Boy, however, "would fight, lie, do anything rather than admit" he feels guilty, too, and so the subject remains unresolved between them right up until the night Boy's body is found in his car, in a lake, with a stone in his mouth. The second novel, The Manticore, follows Staunton's son, David, through a course of Jungian therapy in Switzerland, while World of Wonders concentrates on Magnus Eisengrim, a renowned magician and hypnotist with ties to both Ramsey and Boy Staunton.

When it came to writing, three was Davies's favorite number. Before the Deptford books, he wrote The Salterton Trilogy (Tempest-Tost, Leaven of Malice, A Mixture of Frailties), and after it came The Cornish Trilogy (The Rebel Angels, What's Bred in the Bone, The Lyre of Orpheus). Excellent as these and Davies's other novels are, The Deptford Trilogy is arguably the masterpiece for which he'll best be remembered, as the combination of magic, archetype, and good, old-fashioned human frailty at work in these novels is a world of wonders unto itself, and guarantees these three books a permanent place among the great books of our time. --Alix Wilber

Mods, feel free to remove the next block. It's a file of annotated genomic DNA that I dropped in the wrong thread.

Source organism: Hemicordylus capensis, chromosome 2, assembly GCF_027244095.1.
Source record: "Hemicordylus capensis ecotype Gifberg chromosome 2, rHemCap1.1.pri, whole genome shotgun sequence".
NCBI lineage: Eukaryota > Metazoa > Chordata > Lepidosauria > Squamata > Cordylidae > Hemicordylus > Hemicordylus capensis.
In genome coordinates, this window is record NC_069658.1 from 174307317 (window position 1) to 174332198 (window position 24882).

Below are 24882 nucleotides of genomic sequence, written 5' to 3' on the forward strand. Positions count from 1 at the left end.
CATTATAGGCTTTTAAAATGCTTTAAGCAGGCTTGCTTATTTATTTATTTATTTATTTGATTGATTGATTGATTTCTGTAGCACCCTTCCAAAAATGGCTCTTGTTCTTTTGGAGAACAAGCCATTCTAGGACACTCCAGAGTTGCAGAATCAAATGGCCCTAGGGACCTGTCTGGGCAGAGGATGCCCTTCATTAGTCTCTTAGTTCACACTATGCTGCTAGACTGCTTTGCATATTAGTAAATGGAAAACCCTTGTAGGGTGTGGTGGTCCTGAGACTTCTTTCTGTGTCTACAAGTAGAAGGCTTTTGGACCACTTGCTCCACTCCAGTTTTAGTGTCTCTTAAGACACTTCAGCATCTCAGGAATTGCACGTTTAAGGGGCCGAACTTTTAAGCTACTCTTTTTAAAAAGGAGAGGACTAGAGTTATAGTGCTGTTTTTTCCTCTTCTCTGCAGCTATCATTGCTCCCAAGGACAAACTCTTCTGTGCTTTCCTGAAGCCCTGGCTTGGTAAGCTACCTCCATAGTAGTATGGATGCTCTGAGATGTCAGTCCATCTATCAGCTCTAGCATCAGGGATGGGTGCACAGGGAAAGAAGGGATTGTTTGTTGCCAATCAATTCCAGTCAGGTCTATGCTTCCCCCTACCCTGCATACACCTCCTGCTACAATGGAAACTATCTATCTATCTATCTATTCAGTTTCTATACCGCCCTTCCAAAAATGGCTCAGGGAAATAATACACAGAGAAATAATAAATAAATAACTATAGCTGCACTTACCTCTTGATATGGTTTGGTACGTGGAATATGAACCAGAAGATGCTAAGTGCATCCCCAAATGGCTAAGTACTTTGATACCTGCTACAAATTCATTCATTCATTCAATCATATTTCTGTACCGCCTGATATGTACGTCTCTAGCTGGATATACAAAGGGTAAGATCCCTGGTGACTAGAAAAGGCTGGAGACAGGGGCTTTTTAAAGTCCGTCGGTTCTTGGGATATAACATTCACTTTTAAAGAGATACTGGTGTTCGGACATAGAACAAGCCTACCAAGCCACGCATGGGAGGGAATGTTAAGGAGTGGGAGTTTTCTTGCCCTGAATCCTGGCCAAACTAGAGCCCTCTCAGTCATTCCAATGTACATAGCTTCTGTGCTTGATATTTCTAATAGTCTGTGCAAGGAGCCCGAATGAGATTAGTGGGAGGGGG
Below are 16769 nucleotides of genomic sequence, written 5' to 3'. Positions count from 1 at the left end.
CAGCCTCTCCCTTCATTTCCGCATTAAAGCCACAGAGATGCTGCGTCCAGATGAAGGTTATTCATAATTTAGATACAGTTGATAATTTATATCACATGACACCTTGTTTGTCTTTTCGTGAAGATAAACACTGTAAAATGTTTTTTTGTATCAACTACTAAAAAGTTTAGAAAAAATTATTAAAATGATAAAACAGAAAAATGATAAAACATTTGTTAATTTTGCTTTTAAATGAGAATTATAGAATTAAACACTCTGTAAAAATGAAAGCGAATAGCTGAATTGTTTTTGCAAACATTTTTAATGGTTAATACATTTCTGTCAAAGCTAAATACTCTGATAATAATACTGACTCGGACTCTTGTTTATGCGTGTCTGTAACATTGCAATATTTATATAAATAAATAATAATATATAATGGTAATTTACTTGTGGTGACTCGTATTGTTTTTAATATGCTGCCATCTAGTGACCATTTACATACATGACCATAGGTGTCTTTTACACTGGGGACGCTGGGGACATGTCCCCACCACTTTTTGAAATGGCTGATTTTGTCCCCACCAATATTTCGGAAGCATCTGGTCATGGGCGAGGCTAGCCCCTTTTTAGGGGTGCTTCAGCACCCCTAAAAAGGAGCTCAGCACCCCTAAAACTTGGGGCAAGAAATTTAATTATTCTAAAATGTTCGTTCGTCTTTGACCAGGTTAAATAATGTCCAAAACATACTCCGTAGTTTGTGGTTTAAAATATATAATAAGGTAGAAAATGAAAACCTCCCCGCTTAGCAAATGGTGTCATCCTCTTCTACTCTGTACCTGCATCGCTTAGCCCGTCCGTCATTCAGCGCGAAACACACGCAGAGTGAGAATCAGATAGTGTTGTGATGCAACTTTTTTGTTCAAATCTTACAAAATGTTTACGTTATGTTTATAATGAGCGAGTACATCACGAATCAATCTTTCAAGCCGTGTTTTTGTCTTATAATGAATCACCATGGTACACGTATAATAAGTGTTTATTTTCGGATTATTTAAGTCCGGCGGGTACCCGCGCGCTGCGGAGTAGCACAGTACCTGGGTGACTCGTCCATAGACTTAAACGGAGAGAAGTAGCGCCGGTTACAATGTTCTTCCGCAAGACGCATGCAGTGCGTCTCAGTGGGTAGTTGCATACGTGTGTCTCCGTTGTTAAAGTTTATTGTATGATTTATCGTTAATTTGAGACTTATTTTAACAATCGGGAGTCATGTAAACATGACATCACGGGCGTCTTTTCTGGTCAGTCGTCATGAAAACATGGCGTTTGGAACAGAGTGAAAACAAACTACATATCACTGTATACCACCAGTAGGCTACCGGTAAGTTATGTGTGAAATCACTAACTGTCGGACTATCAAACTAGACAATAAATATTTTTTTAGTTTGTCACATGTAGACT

A series of three novels by Robertson Davies, consisting of Fifth Business (1970), The Manticore (1972), and World of Wonders (1975). Throughout the trilogy, Davies interweaves moral concerns and bits of arcane lore. The novels trace the lives of three men from the small town of Deptford, Ont., connected and transformed by a single childhood event: Percy "Boy" Staunton throws a snowball containing a stone at Dunstable (later Dunstan) Ramsay. Ramsay dodges the snowball and it hits Mary Dempster, who gives birth prematurely to a son, Paul, and slides into dementia. Fifth Business is an autobiographical letter written by Dunstan upon his retirement as headmaster of a boys' school; he has been tormented by guilt throughout his life. Boy Staunton lies at the bottom of Lake Ontario at the opening of The Manticore; the stone that hit Mrs. Dempster some 60 years earlier is found in his mouth. Much of the book describes the course of Jungian analysis undertaken by Boy's son David. World of Wonders tells the story of Paul Dempster. Kidnapped as a boy by a magician, he learns the trade and eventually becomes Magnus Eisengrim, one of the most successful acts on the European continent. -- The Merriam-Webster Encyclopedia of Literature --This text refers to an out of print or unavailable edition of this title.